In a speech at the Albany Club in Toronto yesterday, Conservative MP Maxime Bernier argued that federal transfers to the provinces — especially in health and education — are inefficient, if not simply unconstitutional. He proposed to replace them with a transfer of tax points, allowing the provinces to occupy the fiscal room thus vacated. This is a sensible proposal for more reasons that can be concatenated in 800 words.
The broadest reason is related to the economics of political institutions. The component jurisdictions of a federal country should levy the taxes necessary to provide the public services they offer. This fiscal responsibility is the only way whereby the provincial governments can hope to offer the mix of taxes and public services that the public wants. Otherwise, a provincial government and its voters are incited to always demand more from the centre, shifting a large part of the costs to the taxpayers of other provinces. All provincial governments end up with more busybody activities than their taxpayers are willing to finance.
The Canada health transfer (CHT) and the Canada social transfer (CST, which helps finance post-secondary education as well as social assistance) have negated this ideal of fiscal responsibility for several decades. The names and details of the programs have changed many times, but the dark reality has remained. Today, about $36-billion is paid annually to the provinces under the two programs — about 13% of federal government expenditures and about the same proportion of total provincial revenues.
Mr. Bernier argues that the CHT and CST are probably unconstitutional. They would be legally and politically easy to abolish in return for reducing the rates of the federal personal income tax (“tax points”), leaving provincial governments free to finance their own programs as they wish. Such a scheme has already been partly applied since the 1960s, when provinces were allowed to opt out of a number of shared programs in exchange for tax points — but only Quebec did.
Besides inciting taxpayers and their provincial governments to be directly responsible for provincial spending, decentralized federalism would promote innovation. Without the conditions and constraints that come with the federal government’s money, provincial governments could innovate. God knows that this is needed — think about our patched and re-patched centralized health-care system! They would also be under pressure to imitate the best innovations applied elsewhere.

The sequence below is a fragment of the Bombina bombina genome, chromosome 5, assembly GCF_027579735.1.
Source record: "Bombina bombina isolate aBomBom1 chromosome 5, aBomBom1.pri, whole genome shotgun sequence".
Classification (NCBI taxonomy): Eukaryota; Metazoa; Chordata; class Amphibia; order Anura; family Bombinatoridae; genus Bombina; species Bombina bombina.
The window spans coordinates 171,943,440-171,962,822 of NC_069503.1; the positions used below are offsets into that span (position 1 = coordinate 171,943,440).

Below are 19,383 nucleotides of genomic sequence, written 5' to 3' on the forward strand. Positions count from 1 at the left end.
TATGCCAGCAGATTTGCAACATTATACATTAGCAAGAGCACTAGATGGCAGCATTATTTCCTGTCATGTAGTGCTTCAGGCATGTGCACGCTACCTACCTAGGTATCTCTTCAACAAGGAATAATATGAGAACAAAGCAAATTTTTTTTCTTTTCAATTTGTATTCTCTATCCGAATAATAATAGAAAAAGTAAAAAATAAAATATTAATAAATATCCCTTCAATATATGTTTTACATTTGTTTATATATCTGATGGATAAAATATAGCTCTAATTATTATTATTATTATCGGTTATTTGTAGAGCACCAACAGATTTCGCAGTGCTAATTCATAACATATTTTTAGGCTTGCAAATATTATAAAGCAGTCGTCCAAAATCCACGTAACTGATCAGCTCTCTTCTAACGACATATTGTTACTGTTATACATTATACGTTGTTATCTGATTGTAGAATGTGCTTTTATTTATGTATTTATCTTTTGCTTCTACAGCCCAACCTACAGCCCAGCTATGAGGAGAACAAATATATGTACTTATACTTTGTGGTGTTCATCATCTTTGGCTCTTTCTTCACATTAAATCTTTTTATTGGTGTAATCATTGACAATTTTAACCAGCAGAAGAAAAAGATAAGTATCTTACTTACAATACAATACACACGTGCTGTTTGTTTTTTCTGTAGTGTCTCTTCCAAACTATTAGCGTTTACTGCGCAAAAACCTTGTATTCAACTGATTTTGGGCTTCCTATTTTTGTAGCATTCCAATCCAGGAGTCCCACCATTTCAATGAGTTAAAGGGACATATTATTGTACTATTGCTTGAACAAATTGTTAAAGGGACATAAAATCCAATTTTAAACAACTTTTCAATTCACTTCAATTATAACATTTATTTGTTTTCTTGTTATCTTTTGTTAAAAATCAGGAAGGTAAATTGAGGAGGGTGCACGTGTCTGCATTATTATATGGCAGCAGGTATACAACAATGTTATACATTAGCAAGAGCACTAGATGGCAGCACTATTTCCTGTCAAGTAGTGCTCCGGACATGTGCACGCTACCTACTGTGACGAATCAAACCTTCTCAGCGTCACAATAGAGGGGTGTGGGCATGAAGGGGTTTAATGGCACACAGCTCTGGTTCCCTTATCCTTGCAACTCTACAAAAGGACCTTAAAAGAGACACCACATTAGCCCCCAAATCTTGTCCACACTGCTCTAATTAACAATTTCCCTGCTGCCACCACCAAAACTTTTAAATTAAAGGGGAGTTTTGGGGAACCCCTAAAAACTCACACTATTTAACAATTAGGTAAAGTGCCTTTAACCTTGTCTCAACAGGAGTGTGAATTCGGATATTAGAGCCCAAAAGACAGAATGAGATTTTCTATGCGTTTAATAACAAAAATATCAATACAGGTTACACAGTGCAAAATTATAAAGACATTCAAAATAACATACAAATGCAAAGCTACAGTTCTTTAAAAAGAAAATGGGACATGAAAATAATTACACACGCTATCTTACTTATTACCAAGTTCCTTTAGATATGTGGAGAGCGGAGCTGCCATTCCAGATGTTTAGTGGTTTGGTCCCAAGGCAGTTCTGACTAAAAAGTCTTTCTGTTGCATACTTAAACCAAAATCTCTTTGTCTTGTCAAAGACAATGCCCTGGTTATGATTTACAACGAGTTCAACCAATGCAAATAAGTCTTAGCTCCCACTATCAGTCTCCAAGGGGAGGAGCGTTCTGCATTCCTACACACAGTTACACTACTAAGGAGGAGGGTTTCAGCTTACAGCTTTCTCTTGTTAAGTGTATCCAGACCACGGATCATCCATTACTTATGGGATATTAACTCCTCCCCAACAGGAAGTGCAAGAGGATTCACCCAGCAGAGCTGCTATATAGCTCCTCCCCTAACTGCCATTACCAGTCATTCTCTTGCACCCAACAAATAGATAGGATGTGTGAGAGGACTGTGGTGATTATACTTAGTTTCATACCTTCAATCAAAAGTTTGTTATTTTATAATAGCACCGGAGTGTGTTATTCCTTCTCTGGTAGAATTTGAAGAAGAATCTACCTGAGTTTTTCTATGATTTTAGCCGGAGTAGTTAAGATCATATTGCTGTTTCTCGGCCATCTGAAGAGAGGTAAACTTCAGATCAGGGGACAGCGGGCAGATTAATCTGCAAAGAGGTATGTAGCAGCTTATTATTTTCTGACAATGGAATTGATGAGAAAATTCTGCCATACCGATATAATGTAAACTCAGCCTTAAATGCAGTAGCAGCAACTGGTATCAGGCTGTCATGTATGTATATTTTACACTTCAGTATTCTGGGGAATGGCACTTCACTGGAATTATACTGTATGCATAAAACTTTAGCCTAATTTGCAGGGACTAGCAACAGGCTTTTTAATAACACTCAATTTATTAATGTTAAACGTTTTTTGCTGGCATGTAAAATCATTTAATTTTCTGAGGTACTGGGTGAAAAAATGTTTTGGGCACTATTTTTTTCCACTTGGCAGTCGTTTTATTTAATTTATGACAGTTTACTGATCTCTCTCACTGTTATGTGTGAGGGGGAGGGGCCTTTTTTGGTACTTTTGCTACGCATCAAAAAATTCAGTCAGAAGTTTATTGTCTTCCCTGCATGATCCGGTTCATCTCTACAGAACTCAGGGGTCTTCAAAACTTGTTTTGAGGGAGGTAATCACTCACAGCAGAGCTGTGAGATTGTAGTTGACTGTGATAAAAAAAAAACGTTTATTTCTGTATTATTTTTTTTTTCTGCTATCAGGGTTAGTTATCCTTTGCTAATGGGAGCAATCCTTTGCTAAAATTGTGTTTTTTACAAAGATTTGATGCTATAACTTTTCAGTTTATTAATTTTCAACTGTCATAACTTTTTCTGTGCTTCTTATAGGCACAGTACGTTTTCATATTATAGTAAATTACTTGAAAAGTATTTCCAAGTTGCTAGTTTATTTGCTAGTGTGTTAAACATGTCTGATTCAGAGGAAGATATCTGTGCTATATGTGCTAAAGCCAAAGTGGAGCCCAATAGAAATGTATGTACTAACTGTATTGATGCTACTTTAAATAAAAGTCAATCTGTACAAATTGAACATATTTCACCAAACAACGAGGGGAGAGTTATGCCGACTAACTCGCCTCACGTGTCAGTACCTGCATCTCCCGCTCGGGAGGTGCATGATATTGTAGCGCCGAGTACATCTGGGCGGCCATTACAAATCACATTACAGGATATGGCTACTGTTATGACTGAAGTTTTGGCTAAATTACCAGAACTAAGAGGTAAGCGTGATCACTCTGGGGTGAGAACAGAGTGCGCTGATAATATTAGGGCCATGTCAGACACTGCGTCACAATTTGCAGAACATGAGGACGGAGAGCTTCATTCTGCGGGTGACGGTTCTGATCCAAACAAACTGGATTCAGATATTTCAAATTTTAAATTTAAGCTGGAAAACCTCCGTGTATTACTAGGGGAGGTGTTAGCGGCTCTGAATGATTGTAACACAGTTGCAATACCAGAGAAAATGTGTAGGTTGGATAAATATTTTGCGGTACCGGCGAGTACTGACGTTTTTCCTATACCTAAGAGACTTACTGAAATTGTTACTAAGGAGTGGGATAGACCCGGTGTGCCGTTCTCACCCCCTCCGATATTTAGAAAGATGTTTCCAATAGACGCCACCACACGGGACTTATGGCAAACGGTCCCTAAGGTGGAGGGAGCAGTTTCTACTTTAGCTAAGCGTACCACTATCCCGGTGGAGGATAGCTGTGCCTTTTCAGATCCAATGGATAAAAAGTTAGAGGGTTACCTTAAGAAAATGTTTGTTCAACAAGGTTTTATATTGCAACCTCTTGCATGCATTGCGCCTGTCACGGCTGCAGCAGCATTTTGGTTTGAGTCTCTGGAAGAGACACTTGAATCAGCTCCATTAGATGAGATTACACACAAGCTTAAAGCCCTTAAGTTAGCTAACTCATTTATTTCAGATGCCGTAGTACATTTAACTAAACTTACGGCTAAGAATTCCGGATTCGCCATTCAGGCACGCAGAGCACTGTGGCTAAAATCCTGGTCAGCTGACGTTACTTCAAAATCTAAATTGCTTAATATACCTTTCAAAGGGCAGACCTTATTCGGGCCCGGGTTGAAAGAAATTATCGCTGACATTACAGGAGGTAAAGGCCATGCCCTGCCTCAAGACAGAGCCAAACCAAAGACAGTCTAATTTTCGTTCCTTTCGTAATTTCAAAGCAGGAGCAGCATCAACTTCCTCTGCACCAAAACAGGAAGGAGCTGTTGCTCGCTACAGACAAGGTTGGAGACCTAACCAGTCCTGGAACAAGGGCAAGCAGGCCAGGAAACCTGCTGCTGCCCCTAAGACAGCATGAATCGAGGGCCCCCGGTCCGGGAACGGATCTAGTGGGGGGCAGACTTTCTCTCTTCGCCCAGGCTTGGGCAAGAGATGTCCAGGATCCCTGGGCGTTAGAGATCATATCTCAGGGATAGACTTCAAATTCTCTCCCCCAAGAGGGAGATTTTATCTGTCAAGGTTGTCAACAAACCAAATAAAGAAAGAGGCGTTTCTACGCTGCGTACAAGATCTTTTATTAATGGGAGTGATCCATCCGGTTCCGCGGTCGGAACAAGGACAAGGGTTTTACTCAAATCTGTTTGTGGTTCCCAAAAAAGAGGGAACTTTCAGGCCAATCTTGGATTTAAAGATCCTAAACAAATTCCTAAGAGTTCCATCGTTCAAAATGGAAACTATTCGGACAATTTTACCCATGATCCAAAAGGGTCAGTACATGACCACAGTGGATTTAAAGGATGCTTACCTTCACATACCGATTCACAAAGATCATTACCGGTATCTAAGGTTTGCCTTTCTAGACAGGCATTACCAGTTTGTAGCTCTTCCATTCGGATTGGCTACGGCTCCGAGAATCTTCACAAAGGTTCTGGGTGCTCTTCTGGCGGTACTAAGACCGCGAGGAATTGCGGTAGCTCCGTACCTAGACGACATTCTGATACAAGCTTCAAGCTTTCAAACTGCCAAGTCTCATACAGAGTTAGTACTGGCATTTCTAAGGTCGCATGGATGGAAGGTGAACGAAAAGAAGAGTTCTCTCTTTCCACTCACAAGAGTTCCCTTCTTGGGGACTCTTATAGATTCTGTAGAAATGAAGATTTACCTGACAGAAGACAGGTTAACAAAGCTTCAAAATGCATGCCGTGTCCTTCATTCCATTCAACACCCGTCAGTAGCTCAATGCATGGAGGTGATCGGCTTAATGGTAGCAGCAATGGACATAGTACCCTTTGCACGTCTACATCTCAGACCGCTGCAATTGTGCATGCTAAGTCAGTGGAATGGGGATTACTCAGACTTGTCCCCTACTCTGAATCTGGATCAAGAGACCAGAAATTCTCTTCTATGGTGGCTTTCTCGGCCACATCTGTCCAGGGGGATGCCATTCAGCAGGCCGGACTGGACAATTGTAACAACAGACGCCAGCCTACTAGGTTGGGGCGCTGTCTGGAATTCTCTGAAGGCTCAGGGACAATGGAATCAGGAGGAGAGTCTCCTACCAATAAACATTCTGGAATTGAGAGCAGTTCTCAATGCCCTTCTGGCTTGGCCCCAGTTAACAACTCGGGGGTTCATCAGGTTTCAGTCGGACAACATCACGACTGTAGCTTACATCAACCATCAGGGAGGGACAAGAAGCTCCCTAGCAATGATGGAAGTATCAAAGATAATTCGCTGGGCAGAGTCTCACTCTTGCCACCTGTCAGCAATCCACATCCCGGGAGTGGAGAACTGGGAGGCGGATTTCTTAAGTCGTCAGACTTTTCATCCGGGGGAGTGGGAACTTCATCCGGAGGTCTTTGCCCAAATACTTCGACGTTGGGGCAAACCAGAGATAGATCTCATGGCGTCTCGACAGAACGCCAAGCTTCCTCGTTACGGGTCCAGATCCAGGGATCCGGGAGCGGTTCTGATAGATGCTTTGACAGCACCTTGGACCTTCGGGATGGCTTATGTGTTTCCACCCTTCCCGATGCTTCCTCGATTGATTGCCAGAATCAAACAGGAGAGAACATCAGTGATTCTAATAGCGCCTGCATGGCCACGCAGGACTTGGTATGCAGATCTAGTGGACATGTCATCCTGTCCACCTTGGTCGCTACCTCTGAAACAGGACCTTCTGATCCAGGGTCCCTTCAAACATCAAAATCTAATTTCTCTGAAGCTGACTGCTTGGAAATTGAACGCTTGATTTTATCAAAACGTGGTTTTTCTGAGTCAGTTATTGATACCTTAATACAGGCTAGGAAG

There is no serious argument against abolishing the cash federal transfers to provinces. Nobody would lose anything, except for the federal government’s loss of powers that were probably unconstitutional in the first place. National unity would not be threatened. On the contrary, federal control over health, education and social services is a perennial source of politicization and discord.
It is true that the provincial governments would gain the money and power lost by their federal counterpart, but this is not a zero-sum game for the citizens. As Canadians can freely move between provinces, the governments of the latter face a more stringent market test than the federal Big Brother. Therein lies the ultimate argument for federalism and local autonomy: Competition between the jurisdictions allows citizens to escape being captive clients from the centre. It is not a perfect system, but it is much more efficient than centralization.
The day before Mr. Bernier’s speech, Finance Minister Jim Flaherty released the government’s fall economic update. He suggested that the federal transfers to the provinces or at least their rates of growth may be revised after the current agreement with the provinces expires in 2014. This is like saying nothing. Conservatives are often closer to pragmatic, irrational and authoritarian policies — which was one reason the late great free-market economist Friedrich Hayek wrote “Why I am not a conservative” as a postscript to his book The Constitution of Liberty.
The principled position defended by Mr. Bernier is refreshing. In a welcome departure from blind partisanship, he quoted Wilfrid Laurier who, before becoming Liberal Prime Minister of Canada, declared in the Québec Legislative Assembly: “The local legislature must especially be completely sheltered from control by the federal legislature. If in any way the federal legislature exercises the slightest control over the local legislature, then the reality is no longer a federal union ….”
Bernier’s proposal is not only principled, but practical and realistic. Its realization would constitute a much-needed first step in restoring the federal union.